Family Science Night a success

Record attendance at Wilkinson event

By: Andy Kozlowski | Madison - Park News | Published May 16, 2016

 Jason Janigian, 10, and Jennifer Janigian, 6, both of Novi, climb the rock wall.

Jason Janigian, 10, and Jennifer Janigian, 6, both of Novi, climb the rock wall.

Photo by Erin Sanchez

MADISON HEIGHTS — Close to 1,300 people attended this year’s Family Science Night at Wilkinson Middle School in the Madison school district.

The May 6 event, now in its third consecutive year, featured a variety of indoor and outdoor attractions, many of them educational in nature.

“It’s a community event. It’s bringing everyone in our district together,” said Mike Janigian, a science teacher at Wilkinson and the organizer behind the popular event.

Once again, the Cranbrook Institute of Science set up shop inside the school, with around 14 different lab stations manned by students from the National Honor Society at Madison High School.

“We tried to cover the spectrum of life sciences and physical sciences,” Janigian said. “Both were a big part of it.”

There was a Van de Graaff generator that caused hair to literally stand on end with static electricity when touched. Another popular exhibit had students making slime. Yet another exhibit featured exotic insects like the Madagascar cockroach. There were exhibits on circuitry and magnets. The list goes on and on.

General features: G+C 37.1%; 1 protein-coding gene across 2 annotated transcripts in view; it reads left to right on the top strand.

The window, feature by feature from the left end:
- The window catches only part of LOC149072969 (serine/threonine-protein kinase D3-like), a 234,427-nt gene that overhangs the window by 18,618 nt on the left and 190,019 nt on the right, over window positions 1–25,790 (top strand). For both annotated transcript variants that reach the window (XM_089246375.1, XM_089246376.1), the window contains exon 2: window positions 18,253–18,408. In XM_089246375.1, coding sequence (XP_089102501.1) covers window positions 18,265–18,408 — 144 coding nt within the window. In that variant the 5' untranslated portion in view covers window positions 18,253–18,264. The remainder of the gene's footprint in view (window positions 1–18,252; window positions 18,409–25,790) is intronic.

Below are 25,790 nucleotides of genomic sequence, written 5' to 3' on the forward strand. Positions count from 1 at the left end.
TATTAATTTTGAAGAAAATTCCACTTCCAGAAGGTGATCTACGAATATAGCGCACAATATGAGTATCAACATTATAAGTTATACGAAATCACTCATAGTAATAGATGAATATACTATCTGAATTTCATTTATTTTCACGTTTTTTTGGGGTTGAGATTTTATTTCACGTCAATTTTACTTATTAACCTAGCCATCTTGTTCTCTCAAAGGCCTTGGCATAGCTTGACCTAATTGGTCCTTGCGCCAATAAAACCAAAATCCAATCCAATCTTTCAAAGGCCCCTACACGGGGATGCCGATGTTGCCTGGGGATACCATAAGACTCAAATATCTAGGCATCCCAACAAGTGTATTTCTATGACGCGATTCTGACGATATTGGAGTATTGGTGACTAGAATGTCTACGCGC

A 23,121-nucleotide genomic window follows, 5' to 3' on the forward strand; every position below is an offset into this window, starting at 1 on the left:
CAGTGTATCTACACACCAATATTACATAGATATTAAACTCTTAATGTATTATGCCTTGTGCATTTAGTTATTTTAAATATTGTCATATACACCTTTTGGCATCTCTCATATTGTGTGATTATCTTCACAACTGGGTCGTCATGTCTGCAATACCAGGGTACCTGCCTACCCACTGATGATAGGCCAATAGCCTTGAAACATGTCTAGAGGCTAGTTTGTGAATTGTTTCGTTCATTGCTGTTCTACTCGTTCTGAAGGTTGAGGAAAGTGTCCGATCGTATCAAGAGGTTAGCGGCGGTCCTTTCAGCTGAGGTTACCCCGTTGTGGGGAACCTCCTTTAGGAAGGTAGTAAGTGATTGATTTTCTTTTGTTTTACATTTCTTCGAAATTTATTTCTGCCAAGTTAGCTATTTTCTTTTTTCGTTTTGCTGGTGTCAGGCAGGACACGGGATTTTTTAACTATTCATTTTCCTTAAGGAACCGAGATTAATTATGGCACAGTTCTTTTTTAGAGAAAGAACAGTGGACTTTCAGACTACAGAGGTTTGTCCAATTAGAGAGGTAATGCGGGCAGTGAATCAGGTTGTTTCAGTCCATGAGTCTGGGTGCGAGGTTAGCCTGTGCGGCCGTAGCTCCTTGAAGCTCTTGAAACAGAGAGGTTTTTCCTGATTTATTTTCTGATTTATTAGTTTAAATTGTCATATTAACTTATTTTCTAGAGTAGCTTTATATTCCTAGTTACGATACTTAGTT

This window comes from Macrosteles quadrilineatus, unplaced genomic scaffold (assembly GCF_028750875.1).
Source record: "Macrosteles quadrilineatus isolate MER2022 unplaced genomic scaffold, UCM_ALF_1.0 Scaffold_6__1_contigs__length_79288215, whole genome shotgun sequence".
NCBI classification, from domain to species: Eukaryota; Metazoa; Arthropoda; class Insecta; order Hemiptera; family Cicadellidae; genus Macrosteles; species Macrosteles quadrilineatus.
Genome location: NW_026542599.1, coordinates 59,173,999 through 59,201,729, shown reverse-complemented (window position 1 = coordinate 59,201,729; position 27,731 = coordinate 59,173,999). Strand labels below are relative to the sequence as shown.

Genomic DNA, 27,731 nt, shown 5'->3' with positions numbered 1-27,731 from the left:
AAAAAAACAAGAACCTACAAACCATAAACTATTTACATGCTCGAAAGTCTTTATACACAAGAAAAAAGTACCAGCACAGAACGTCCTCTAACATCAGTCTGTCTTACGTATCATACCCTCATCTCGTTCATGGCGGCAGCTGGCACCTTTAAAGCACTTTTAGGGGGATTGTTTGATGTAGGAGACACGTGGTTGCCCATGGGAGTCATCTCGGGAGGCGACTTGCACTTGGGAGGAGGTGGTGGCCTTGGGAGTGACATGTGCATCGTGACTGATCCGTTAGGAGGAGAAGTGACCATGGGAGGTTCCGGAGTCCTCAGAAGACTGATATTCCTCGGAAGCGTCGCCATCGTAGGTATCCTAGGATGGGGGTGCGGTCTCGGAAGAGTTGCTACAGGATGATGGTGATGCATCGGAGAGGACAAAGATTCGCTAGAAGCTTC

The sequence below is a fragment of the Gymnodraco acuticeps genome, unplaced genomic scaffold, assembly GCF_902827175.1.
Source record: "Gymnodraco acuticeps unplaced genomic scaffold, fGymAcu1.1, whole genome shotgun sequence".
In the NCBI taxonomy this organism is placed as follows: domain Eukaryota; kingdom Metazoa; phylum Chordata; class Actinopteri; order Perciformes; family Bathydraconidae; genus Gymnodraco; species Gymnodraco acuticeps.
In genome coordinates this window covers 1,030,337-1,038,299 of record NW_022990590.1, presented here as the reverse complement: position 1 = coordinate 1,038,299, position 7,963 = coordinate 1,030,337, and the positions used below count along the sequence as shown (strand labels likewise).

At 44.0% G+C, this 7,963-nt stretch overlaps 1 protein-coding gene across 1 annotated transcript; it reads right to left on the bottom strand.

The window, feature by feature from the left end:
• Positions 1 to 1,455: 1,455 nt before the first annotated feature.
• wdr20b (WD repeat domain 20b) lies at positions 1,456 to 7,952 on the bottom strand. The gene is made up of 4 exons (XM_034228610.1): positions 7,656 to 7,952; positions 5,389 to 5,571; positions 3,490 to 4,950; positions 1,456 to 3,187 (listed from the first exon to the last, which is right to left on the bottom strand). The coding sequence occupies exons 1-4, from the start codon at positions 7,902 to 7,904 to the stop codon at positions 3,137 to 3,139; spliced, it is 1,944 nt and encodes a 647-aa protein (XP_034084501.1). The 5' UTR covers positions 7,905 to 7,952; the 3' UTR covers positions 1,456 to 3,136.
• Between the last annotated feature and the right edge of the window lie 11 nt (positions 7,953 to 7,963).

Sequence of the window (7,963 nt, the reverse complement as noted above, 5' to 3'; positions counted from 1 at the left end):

Other attractions included a clear tube you could step inside to safely experience hurricane-force winds while others watched from outside.

There was also an area set up by the Creative Arts Studio from Royal Oak where students could make wax casts of their hands and paint them in a variety of hues and patterns.

Outside the school, there were pony rides and a petting zoo, as well as a rock-climbing wall set up by Oakland County Parks and Recreation.

There was a giant trampoline and a gold-panning exhibit by the Michigan Mineralogical Society where students could try sifting for precious metals. There was even a video-gaming truck where students could go inside to play games like Minecraft.

“Three years ago, for the first Family Science Night, we had about 200 people,” Janigian said. “Last year we had between 1,000 and 1,100, and this year we were pushing 1,200 to 1,300. I take some pride in that, considering our middle school is 250 kids and our elementary school is 450.”

Randy Speck, superintendent of Madison District Public Schools, said that Family Science Night is just one example of how the district serves families. Another recent example would be the four-day spring carnival the district held at Madison High in April.

“The carnival exceeded our expectations in every way,” Speck said in an email. “Families had the opportunity to get out of the house and ring in the spring season in a wonderful way. Our carnival partners spoke incredibly highly of Madison Heights, and our local businesses benefited from the thousands of people who came out enjoying the beautiful weather. The first annual Madison Spring Family Carnival was a huge success — and we’re already planning for a great second year.”

As for Family Science Night: “The night was a great opportunity for students, family and friends to experience fun and learning at the same time,” Speck said. “Our school community provided a great service to the greater Madison Heights community by sharing real and relevant learning experiences. It was a great night.”